What is human papillomavirus?
What are the potential consequences of this infection?
The risks associated with HPV are significant. Among the 200 existing types of HPV, 12 are carcinogenic . Therefore, although most of these infections disappear within a few months, some can lead to cancer. We mainly think of cervical cancer , and for good reason: 100% of these cancers are caused by the human papillomavirus. However, these are not the only potential cancers.
This infection can also progress to cancer of the oropharynx, penis, anus, vagina or vulva. Contrary to popular belief, men are therefore also concerned since they represent 25% of those affected. It is also important to note that the vaccination of boys would also improve the protection of unvaccinated girls.
The key elements of vaccination
Who is HPV vaccination for?
What is the purpose of HPV vaccination?
Is the vaccine effective?
What are the risks of the vaccine?
How does the vaccination take place?
- For girls and boys aged 11 to 14: 2 doses of Gardasil 9 should be taken. These must be spaced 6 to 13 months apart.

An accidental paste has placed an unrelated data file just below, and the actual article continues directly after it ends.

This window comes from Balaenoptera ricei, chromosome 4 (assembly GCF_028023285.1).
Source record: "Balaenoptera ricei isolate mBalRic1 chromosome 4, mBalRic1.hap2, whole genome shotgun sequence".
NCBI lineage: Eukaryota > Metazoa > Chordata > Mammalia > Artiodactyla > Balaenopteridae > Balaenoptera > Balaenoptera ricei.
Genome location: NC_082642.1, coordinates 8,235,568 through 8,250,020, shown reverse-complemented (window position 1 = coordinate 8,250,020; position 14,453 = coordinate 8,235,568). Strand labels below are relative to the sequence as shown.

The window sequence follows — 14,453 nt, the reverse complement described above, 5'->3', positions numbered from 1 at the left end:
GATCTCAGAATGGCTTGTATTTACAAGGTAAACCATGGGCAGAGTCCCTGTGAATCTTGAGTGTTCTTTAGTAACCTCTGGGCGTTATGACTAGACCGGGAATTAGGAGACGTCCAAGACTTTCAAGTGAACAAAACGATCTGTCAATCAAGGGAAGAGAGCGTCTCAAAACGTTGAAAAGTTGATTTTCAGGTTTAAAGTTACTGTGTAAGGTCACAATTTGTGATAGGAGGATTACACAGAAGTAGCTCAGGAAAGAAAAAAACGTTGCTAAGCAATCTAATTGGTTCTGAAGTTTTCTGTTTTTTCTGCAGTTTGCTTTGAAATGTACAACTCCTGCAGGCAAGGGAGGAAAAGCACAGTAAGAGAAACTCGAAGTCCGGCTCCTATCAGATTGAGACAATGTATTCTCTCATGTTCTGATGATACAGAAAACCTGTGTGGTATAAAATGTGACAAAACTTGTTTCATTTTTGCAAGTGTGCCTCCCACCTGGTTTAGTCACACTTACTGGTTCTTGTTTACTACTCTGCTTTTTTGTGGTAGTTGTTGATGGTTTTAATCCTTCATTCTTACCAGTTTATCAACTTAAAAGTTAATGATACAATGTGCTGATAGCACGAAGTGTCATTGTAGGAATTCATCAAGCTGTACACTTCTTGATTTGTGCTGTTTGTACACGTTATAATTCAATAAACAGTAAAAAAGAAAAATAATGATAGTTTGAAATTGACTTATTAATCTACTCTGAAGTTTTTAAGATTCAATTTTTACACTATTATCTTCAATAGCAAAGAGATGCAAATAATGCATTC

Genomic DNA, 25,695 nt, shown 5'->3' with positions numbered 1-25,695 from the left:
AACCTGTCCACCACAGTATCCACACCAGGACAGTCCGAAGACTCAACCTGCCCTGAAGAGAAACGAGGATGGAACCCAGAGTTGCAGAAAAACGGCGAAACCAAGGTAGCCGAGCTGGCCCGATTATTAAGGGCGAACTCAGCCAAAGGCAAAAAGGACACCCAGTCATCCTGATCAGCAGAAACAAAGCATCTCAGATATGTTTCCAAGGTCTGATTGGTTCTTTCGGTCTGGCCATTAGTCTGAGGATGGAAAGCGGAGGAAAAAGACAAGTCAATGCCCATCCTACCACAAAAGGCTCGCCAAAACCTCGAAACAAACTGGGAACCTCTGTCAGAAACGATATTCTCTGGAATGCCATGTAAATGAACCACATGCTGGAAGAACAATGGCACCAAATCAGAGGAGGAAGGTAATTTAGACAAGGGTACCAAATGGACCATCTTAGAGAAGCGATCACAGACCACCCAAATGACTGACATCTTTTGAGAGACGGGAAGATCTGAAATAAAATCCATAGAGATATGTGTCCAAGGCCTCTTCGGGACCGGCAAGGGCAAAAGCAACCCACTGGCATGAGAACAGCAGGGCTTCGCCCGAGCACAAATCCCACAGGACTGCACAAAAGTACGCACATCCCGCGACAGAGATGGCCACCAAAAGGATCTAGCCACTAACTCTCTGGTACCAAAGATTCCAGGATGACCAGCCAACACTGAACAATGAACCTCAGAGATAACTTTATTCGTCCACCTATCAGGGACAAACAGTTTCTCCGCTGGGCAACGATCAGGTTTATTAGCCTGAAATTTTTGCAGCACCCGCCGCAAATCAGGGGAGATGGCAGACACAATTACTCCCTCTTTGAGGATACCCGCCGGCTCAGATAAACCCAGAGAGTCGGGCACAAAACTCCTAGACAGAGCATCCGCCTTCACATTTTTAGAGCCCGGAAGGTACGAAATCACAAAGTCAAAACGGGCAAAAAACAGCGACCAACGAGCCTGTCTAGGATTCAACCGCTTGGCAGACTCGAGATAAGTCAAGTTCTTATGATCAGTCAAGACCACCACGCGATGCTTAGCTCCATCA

- For girls and men up to 19 years old, in catch-up: it is necessary to receive 3 doses. To do this, the first two doses must be spaced 2 months apart. The third dose should take place 6 months after the first dose.
- For men up to 26 years old who have had sex with other men: this is the same scenario as for catch-up, i.e. you must receive 3 doses of Gardasil 9 with an interval of 2 months between the first two doses . The third dose must be administered 6 months after the first.
The question of cervical screening
The issue of cervical cancer screening is of capital importance in the overall prevention strategy for these cancers. It is essential to understand that vaccination cannot replace screening . Indeed, vaccines do not confer total protection against all types of human papillomavirus (HPV) responsible for these cancers. This is why prevention is based on complementarity between vaccination and screening by cervico-uterine sample.